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Other titles in the Oxford Studies in Digital Politics series:

Digital Cities: The Internet and the Geography of Opportunity (Oxford Studies in Digital Politics)

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Digital Cities: The Internet and the Geography of Opportunity (Oxford Studies in Digital Politics) Cover

 

Synopses & Reviews

Publisher Comments:

In an age when the United Nations has declared access to the Internet a human right, and universal access to high-speed broadband is a national goal, urban areas have been largely ignored by federal policy. The cost of that neglect may well be the failure to realize the social benefits of broadband and a broadly-connected digital society.

Technology offers unparalleled advantages for innovation in urban areas - in the economy, health care, education, energy, transportation, government services, civic engagement, and more. With their density and networks of activity, cities hold the most potential for reaping the benefits of technology. But there are surprisingly substantial disparities in broadband adoption across cities. More puzzlingly, rather than promoting innovation or addressing the high cost of broadband access, the US has mostly funded expensive rural infrastructure in sparsely-populated areas.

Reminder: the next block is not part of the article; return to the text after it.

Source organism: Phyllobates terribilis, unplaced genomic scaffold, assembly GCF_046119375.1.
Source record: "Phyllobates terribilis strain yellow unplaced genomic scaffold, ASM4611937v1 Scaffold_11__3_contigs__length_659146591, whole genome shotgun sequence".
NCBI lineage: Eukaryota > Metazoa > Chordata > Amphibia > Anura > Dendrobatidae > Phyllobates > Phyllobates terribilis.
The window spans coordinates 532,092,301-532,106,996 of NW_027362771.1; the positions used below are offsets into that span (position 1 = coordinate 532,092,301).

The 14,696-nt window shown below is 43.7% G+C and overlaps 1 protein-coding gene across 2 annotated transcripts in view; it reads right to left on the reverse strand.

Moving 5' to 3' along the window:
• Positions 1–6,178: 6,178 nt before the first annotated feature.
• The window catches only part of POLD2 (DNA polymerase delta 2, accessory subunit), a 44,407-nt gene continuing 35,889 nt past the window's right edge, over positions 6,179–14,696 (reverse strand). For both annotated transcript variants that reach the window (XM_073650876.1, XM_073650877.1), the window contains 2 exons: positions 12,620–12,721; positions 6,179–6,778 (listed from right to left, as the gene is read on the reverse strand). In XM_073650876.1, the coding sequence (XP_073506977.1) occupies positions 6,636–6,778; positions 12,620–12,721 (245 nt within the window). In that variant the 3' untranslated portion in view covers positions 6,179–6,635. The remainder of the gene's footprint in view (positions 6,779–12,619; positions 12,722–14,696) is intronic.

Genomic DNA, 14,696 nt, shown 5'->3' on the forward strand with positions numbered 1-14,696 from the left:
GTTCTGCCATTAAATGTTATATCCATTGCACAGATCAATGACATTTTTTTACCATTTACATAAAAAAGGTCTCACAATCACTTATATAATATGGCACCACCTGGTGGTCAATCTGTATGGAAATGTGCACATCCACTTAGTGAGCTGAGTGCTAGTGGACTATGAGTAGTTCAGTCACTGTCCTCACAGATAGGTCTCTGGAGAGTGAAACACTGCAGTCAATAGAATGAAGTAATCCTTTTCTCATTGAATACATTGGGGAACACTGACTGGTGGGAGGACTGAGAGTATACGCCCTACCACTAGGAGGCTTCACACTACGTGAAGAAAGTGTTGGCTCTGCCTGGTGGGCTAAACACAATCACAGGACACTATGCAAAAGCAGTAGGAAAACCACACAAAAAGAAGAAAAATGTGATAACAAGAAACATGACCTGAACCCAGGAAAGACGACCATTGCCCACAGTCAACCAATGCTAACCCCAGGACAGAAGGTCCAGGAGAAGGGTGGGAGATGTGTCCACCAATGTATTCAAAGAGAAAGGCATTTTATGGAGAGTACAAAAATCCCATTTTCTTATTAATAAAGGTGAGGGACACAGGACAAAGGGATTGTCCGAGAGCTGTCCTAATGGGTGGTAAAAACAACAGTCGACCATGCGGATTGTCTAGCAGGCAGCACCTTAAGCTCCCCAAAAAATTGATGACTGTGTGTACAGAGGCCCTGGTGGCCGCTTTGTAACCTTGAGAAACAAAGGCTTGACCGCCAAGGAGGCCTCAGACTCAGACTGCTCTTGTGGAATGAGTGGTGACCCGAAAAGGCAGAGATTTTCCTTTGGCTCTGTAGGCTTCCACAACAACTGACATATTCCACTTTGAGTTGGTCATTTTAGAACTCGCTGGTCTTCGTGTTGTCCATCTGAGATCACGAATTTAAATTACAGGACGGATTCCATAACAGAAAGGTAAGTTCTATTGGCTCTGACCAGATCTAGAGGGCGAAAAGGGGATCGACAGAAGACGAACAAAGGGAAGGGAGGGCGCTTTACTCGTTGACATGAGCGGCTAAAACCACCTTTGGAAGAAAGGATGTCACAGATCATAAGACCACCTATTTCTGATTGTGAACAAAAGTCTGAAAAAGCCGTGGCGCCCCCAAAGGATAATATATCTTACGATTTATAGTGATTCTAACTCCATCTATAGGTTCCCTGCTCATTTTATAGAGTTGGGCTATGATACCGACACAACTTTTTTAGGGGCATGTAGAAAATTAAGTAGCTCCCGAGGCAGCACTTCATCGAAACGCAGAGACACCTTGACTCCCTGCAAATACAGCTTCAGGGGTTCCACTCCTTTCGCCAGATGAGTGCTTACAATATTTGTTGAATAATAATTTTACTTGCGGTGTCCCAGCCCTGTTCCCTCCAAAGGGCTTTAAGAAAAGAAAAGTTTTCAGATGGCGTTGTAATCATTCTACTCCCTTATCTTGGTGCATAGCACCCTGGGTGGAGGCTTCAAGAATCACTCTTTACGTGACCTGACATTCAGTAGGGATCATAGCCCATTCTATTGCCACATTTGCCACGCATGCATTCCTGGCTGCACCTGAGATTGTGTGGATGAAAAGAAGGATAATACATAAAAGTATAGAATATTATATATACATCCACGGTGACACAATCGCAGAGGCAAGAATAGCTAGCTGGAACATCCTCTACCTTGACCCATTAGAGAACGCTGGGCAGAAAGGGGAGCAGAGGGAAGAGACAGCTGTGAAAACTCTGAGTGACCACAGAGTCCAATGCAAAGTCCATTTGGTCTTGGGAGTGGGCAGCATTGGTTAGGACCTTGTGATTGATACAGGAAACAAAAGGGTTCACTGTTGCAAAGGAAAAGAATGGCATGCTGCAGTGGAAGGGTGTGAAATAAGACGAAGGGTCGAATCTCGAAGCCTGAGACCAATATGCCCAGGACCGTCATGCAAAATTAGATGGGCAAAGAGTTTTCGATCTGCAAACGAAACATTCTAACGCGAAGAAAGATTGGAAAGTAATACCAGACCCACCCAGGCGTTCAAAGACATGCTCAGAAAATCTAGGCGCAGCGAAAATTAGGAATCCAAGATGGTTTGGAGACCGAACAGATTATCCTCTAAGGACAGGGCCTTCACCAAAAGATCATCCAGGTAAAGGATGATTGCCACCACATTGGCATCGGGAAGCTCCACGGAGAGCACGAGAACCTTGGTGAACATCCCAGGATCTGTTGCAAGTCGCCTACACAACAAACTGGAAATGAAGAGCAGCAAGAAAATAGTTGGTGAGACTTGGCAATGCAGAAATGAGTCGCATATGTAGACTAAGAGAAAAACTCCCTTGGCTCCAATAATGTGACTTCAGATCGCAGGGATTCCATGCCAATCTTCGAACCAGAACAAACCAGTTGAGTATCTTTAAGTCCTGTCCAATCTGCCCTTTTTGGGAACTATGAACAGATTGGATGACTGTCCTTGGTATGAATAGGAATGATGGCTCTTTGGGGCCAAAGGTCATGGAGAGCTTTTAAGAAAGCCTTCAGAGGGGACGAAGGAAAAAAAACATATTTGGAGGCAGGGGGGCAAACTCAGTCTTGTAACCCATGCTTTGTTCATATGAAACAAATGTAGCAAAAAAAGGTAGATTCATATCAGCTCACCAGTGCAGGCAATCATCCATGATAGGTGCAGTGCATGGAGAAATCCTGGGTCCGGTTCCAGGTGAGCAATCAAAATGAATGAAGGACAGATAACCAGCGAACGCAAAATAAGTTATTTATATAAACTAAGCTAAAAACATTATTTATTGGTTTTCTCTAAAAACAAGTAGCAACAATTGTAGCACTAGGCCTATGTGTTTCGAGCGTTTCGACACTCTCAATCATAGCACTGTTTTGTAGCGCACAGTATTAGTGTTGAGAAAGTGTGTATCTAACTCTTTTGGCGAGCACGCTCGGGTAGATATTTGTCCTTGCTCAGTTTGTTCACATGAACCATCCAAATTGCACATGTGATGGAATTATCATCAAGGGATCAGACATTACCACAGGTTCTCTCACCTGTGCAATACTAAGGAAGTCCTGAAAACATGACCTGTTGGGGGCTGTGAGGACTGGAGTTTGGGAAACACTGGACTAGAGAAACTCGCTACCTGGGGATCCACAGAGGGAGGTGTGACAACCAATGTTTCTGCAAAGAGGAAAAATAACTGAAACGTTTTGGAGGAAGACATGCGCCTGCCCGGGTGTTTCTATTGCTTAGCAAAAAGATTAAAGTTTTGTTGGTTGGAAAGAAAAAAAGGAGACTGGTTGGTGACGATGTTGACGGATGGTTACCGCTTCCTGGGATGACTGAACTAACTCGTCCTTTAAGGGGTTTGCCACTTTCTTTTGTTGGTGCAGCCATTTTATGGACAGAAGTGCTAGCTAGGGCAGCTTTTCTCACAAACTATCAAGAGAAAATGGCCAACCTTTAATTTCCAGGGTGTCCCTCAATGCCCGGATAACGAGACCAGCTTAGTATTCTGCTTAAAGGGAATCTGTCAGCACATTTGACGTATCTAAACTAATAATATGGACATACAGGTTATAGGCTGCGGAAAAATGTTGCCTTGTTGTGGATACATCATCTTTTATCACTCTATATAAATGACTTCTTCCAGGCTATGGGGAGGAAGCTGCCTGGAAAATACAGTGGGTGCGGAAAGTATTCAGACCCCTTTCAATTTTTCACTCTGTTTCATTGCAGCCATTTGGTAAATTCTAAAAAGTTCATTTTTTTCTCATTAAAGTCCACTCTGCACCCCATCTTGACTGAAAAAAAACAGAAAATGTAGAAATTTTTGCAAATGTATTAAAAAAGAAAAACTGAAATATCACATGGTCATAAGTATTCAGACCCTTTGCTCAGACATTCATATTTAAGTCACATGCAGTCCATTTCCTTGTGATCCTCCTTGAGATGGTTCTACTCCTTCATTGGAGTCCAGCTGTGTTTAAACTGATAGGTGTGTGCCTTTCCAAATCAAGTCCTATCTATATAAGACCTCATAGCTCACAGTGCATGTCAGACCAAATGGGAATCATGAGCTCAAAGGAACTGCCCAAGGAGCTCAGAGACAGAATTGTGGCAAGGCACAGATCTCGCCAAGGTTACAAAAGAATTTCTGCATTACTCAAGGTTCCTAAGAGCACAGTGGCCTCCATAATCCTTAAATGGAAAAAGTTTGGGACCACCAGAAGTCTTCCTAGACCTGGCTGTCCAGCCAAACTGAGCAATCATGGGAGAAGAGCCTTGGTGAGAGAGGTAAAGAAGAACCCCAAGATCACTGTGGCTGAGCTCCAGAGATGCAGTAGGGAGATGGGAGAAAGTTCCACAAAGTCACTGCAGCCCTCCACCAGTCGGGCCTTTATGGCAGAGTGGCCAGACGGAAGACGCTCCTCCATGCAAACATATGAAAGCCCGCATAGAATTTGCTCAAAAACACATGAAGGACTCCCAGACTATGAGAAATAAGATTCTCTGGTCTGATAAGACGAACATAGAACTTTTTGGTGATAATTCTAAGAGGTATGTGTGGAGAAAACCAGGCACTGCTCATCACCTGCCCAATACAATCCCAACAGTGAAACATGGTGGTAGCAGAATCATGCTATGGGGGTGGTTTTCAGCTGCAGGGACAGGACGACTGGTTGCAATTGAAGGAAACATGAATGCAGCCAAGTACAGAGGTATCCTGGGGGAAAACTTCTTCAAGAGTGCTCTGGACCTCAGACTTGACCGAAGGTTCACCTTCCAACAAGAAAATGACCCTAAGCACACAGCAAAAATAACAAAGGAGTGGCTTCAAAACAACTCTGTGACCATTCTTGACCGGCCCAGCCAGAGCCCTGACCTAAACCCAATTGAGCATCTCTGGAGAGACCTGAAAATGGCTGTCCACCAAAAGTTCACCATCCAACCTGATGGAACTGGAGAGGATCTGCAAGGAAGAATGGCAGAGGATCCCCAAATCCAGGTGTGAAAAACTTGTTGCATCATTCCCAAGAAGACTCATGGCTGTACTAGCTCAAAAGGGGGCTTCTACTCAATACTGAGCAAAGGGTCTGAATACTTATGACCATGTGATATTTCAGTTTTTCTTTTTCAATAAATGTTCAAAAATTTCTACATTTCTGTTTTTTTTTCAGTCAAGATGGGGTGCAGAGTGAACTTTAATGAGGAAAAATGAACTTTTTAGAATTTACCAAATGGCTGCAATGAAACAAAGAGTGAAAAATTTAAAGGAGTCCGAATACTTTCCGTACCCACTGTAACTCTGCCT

Digital Cities tells the story of information technology use and inequality in American metropolitan areas and discusses directions for change. The authors argue that mobile-only Internet, the form used by many minorities and urban poor, is a second-class form of access, as they offer evidence that users with such limited access have dramatically lower levels of online activity and skill. Digital citizenship and full participation in economic, social and political life requires home access. Using multilevel statistical models, the authors present new data ranking broadband access and use in the nation's 50 largest cities and metropolitan areas, showing considerable variation across places. Unique, neighborhood data from Chicago examines the impact of poverty and segregation on access in a large and diverse city, and it parallels analysis of national patterns in urban, suburban and rural areas. Digital Cities demonstrate the significance of place for shaping our digital future and the need for policies that recognize the critical role of cities in addressing both social inequality and opportunity.